Pollwatching in Chicago: Where’s the Corruption?

November 2nd, 2010 at 1:53 pm | 5 Comments |

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Chicago is the home of Barack Obama, and a highly political city with a notorious machine, so it’s well worth comparing today’s voting behavior with times past.  I’ve lived here for 20 years, and for the first time I volunteered my services as a lawyer for the Republican party’s voter integrity effort.  The polls in this state’s elections for U.S. Senator and Governor are tilting Republican, and I felt the overwhelming need to protect them from chicanery.  As was noted in Sunday’s New York Times, certain Chicago aldermen (as members of our City Council are known) are grumbling about “roving Republican lawyers” showing up at polling places to watch the proceedings.  Not that there’s anything untoward about this.  Illinois law allows all four of the state’s recognized political parties (the others are the Green Party and the Citizen Party, who are not visible at the polling places today) to assign credentialed “pollwatchers” in each voting place to do just that- watch everything that happens from the moment the voter walks in until they leave the booths.   And if a voting irregularity is observed, we have the legal right to demand that the election judges running the precinct correct it.  If not corrected, we are instructed to take down the voter’s name, photograph him or her and call the City, County or State.  Apparently, Republicans were not serious about this in Chicago until recently.  The party’s efforts seem to be paying off.

Surprisingly enough, at least to me, I’ve just completed the morning rush period without having to initiate a single challenge.  The Republican election hierarchy, mostly posted here temporarily from Washington, have things well under control.  Yesterday we lawyers received our pollwatcher credentials and last night by email, very detailed precinct assignments.  Apparently, the party is so well staffed this year that they even have non-lawyer pollwatchers to sit all day at precincts with a history of voting problems, while we lawyers make the rounds, stopping at each precinct for long enough to learn of any problems, and if necessary, spring into action.  Two myths need to be debunked right away.  One, we are not targeting African-American wards of the City.  We’re all over.  My morning was spent in mostly multi-ethnic Logan Square and Humboldt Park, both heavily Democratic with a mix of gentrified areas, Hispanics and working class whites.  Second, there is no ballot stuffing going on, at least not in plain view.  The most common irregularities are voters who have moved in the last 30 days, requiring a complex sequence of a sworn affidavit, two forms of current domicile, and then voting on a separate machine.  More commonly there is plain old electioneering occurring within 100 feet of a polling place.  The former problem was dealt with competently this morning when I saw it.  The latter problem gets resolved as soon as a pollwatcher threatens to call the police.  Some voters even do it themselves.  All in all, Chicago voting is not corrupt today.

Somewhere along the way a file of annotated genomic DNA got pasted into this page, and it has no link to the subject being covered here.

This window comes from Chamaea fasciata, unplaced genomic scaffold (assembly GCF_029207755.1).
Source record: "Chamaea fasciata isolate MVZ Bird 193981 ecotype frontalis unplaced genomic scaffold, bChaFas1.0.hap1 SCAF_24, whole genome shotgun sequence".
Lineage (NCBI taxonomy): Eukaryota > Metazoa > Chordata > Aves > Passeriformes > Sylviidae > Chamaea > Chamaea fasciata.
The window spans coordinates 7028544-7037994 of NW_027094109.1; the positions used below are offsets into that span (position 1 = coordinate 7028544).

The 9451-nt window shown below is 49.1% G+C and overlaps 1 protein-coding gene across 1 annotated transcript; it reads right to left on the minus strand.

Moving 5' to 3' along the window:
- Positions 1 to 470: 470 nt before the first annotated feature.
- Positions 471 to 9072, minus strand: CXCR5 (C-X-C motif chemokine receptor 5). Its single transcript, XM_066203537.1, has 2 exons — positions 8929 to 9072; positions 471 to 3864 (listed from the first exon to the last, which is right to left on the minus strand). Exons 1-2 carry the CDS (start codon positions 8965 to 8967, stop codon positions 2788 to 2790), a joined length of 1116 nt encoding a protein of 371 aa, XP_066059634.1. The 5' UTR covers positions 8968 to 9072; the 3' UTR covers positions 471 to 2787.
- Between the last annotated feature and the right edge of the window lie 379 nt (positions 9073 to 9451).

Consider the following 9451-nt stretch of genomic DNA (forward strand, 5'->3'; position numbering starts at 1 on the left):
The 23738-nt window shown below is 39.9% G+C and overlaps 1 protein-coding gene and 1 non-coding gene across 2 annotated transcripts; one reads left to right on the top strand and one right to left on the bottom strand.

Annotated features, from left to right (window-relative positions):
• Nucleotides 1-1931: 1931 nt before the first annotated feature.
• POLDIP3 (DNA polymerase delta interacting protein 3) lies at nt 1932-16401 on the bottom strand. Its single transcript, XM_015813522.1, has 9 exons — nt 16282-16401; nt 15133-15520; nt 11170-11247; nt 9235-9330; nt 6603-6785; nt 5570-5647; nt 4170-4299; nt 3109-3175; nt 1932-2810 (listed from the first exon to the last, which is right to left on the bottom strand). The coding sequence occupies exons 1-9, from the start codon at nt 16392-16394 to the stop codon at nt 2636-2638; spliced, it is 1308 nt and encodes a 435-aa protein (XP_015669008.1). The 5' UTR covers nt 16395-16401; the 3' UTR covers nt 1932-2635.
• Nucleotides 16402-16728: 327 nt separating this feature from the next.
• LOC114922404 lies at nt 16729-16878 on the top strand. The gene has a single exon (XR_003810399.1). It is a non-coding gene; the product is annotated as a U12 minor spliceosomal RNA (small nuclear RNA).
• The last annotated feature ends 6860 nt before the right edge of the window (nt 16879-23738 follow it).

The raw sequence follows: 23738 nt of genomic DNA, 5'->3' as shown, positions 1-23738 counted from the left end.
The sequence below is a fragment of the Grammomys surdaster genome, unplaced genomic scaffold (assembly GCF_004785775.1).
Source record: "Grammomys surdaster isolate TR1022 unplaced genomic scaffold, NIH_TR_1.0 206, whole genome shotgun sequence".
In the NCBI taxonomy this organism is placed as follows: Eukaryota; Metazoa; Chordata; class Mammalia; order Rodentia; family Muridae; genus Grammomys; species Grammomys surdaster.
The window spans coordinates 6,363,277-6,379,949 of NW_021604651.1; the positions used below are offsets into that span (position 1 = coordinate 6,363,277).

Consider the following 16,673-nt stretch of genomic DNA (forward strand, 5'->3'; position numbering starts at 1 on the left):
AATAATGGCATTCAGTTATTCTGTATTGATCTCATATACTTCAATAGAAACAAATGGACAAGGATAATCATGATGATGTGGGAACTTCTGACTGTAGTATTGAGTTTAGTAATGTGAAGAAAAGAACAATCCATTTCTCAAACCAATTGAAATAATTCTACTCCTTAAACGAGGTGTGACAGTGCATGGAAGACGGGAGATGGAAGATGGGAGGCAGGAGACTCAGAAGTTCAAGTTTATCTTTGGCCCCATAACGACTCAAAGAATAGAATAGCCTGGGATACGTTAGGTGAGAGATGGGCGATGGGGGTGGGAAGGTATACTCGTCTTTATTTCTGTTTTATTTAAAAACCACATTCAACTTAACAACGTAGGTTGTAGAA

The big story is the depressed turnout, way down from 2008, when favorite son Obama was running and the 70 degree weather seemed celestially designed to maximize enthusiasm.  This morning was clear but cold, and at some precincts I visited fewer than 30 people voted by 9 a.m.  This is about one-sixth of the turnout two years ago during the morning rush.  And today’s voters just seemed different:, more purposeful, more affluent, more likely the sorts who faithfully vote every two years rather than the inspired Hope and Change people who waited in line two years ago.  I saw no college age voters, not a single one.  The scenery and fixtures of every election day in Chicago, the group of candidate signs 100 feet from the door of the polling place, and the Democratic ward committemen’s boxes of Dunkin’ Donuts were there, but this morning lacked the energy of elections past.   It had the sober feel of a dental office, precisely what we should expect on the morning of a GOP landslide.

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5 Comments so far ↓

  • TerryF98

    The corruption comes after the election when the GOP starts gerrymandering districts during redistricting.

  • Mulva

    Maybe, just maybe, all the ‘corruption’ was a figment of the republican imagination.

  • Madeline

    But but but… FoxNews told me that ACORN was stealing the election with the help of the Black Panthers and the SEIU. Are you saying that’s NOT TRUE?

  • The American Spectator : AmSpecBlog : Kirk Wins

    [...] today that Kirk would win, a commenter posited that the Chicago machine would steal the election. Here's an on-the-ground account from a Republican poll-watchers who helped keep that from happening. StumbleUpon| Digg| Reddit| [...]

  • Cashmoney

    Come on, Howard, do you think the Cook County Dems are so stupid they’d do their ballot stuffing in full view of election judges and Repub pollwatchers? Hate the Cook County Dems all you want but at least respect that if they’re going to steal an election, they’ll do it without you watching.

    During the decades I voted in Chicago, I saw nothing that differed from how voting was conducted when I voted in Santa Monica, California, and McLean, Virginia.